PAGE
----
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Climate change ruins everything — and now it’s coming for your tea

spoiler alert

Climate change ruins everything — and now it’s coming for your tea

By on 12 Jun 2015commentsShare

Have you ever noticed that climate change is ruining everything you love? It seems like every week a new study reveals untold threats to another one of our favorite things. Beer? Drink up while you still can. Wine? It’s getting weirder, not to mention greasier. Coffee? Might want to start cutting back now. If drinks are out, how about a nice walk in the woods? Uh, sure — you have fun being devoured by ticks.

Whatever you’re into — sportsball events, fresh guac, priceless historical sites, steamers, Venice, ice, any of these animals — I’m afraid I have bad news on all counts. And I really, really, REALLY hope you weren’t that into chocolate.

Welcome, friends, to Spoiler Alerts — your source for the latest (heart)breaking climate news. There may be no use crying over spilt milk chocolate, but at least we can cry about it together.

This week, we’re all about to get thirstier, as climate change levels its sights on the world’s second-most popular beverage: tea (water is first, duh). I may live in a coffee town, but in my secret British heart I always yearn for tea time — and now that time is running out. Here’s the story from Quartz:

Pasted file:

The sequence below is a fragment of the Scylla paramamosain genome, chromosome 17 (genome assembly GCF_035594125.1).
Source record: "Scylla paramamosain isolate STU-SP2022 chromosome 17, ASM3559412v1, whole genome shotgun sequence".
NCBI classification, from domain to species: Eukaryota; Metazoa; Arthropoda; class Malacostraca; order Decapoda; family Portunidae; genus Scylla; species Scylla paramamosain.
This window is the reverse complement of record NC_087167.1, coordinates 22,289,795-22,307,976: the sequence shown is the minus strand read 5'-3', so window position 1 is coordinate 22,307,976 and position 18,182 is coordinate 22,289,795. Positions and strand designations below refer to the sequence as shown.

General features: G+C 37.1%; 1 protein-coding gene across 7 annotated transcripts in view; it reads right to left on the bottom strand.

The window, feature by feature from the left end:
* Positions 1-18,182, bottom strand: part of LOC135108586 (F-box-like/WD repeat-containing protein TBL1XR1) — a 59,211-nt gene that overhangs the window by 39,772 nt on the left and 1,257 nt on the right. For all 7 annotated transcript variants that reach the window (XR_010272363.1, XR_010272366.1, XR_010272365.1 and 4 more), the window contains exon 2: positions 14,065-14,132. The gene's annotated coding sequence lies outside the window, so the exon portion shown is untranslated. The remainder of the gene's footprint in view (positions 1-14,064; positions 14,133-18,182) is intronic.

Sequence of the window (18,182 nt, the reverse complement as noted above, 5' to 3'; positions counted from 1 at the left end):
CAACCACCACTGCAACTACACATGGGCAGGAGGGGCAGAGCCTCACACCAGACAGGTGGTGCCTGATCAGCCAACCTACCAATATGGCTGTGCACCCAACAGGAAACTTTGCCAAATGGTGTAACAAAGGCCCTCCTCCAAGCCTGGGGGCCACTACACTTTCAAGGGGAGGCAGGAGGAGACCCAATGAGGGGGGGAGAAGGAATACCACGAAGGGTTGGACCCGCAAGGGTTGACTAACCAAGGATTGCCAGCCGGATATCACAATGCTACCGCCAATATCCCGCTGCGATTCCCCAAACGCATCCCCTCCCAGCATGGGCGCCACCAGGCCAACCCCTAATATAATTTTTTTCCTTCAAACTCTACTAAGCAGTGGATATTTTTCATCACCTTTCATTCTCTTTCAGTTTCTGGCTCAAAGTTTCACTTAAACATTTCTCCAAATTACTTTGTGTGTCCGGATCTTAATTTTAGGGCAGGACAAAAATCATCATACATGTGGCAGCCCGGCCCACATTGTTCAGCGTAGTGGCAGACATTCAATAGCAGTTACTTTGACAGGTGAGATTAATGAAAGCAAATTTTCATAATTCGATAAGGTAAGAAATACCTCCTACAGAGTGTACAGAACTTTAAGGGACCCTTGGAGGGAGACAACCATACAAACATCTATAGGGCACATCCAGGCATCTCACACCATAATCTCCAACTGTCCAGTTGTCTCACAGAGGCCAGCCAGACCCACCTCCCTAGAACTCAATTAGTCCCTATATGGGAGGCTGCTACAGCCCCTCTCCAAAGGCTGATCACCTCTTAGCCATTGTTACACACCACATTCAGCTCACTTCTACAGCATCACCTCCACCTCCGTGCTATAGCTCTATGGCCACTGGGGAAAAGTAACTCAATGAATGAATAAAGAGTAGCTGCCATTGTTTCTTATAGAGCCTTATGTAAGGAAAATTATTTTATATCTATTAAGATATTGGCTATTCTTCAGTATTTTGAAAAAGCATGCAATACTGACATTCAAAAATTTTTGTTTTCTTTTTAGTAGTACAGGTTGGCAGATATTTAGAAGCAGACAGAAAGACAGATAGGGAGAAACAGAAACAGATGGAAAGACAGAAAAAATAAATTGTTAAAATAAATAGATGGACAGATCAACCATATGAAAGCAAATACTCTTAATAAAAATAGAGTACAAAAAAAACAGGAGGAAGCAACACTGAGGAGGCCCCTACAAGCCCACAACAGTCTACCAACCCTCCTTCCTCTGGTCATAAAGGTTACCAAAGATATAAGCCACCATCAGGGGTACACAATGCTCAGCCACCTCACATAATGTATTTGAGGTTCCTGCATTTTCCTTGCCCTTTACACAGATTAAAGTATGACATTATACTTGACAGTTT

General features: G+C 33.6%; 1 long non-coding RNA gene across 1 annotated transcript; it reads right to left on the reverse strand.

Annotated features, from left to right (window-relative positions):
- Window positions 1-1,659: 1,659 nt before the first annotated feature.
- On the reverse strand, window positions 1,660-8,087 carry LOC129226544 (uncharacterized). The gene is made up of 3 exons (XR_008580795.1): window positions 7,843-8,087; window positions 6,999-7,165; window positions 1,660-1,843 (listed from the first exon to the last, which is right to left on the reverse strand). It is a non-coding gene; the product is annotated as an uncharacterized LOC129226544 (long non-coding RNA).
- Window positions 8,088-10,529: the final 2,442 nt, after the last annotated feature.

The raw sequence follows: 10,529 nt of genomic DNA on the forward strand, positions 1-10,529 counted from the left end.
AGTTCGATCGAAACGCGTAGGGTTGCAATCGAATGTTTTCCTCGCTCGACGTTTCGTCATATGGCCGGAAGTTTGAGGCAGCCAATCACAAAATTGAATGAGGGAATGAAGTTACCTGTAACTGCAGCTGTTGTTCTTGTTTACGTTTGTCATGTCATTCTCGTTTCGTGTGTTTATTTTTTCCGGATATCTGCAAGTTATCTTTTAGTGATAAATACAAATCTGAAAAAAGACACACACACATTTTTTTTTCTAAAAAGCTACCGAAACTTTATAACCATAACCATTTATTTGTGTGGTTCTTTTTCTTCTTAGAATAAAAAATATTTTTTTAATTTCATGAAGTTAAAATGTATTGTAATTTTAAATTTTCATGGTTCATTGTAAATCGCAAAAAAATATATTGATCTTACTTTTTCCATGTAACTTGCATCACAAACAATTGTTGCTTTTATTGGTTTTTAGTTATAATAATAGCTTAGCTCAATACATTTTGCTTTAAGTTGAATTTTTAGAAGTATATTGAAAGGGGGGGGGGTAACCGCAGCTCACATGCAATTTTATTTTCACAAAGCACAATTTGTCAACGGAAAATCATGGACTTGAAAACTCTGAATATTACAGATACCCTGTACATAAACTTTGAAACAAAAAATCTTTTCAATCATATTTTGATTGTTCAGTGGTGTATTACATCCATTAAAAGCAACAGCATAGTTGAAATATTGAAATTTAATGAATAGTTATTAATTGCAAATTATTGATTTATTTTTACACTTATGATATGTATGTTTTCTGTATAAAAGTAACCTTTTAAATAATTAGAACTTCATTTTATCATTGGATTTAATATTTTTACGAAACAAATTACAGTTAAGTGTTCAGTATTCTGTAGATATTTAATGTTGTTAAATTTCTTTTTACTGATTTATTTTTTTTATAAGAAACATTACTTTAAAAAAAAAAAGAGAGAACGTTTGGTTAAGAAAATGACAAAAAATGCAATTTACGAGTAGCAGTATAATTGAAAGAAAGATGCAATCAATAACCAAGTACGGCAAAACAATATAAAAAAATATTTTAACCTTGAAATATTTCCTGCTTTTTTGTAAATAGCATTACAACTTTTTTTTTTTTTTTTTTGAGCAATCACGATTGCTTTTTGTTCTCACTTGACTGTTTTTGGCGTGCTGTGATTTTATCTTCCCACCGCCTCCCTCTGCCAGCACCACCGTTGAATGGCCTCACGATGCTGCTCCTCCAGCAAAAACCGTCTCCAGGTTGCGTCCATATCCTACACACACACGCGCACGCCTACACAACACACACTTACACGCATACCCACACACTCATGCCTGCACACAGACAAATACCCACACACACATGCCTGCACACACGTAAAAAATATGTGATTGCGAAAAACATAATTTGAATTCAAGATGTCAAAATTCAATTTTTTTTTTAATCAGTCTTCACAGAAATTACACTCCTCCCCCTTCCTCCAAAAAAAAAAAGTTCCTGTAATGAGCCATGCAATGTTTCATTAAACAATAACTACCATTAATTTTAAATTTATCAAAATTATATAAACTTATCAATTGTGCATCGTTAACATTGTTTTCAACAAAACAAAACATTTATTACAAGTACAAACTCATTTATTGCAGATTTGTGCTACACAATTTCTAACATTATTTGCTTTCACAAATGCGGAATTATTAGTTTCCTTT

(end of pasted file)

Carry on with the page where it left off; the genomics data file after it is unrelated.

Early research indicates that tea growing regions could decline in some parts of the world by up to 40-55% in the coming decades and the qualities, particularly for high-end teas, could also change.

Planting a tea bush is a decades-long investment—one not easily moved or replaced. That means, to prepare for future changes, farmers and companies need to act—if not now, then soon—if the tea in your mug is going to be there in the future.

And it’s not just the availability of tea that’s in danger — it’s the flavor, too:

In a preview of what’s to come, recent wet monsoon conditions led to a 50% increase in the quantity of tea produced, but a 50% decrease in some of the compounds that give Yunnan teas their distinct flavor, in essence diluting the tea.

You can read the rest of the story here, but I recommend taking it with a stiff upper lip and a nice, hot cuppa … while you still can.

Tea lovers beware, climate change is threatening your favorite beverage

, Quartz.



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US Navy Predicts Summer Ice Free Arctic by 2016

US Navy Predicts Summer Ice Free Arctic by 2016

Posted by on Monday, December 9, 2013

Is conventional modelling out of pace with speed and abruptness of global warming?

Incredible Arctic/Shutterstock

An ongoing US Department of Energy-backed research project led by a US Navy scientist predicts that the Arctic could lose its summer sea ice cover as early as 2016 – 84 years ahead of conventional model projections.

The project, based out of the US Naval Postgraduate School‘s Department of Oceanography, uses complex modelling techniques that make its projections more accurate than others.

Keep reading at The Guardian.

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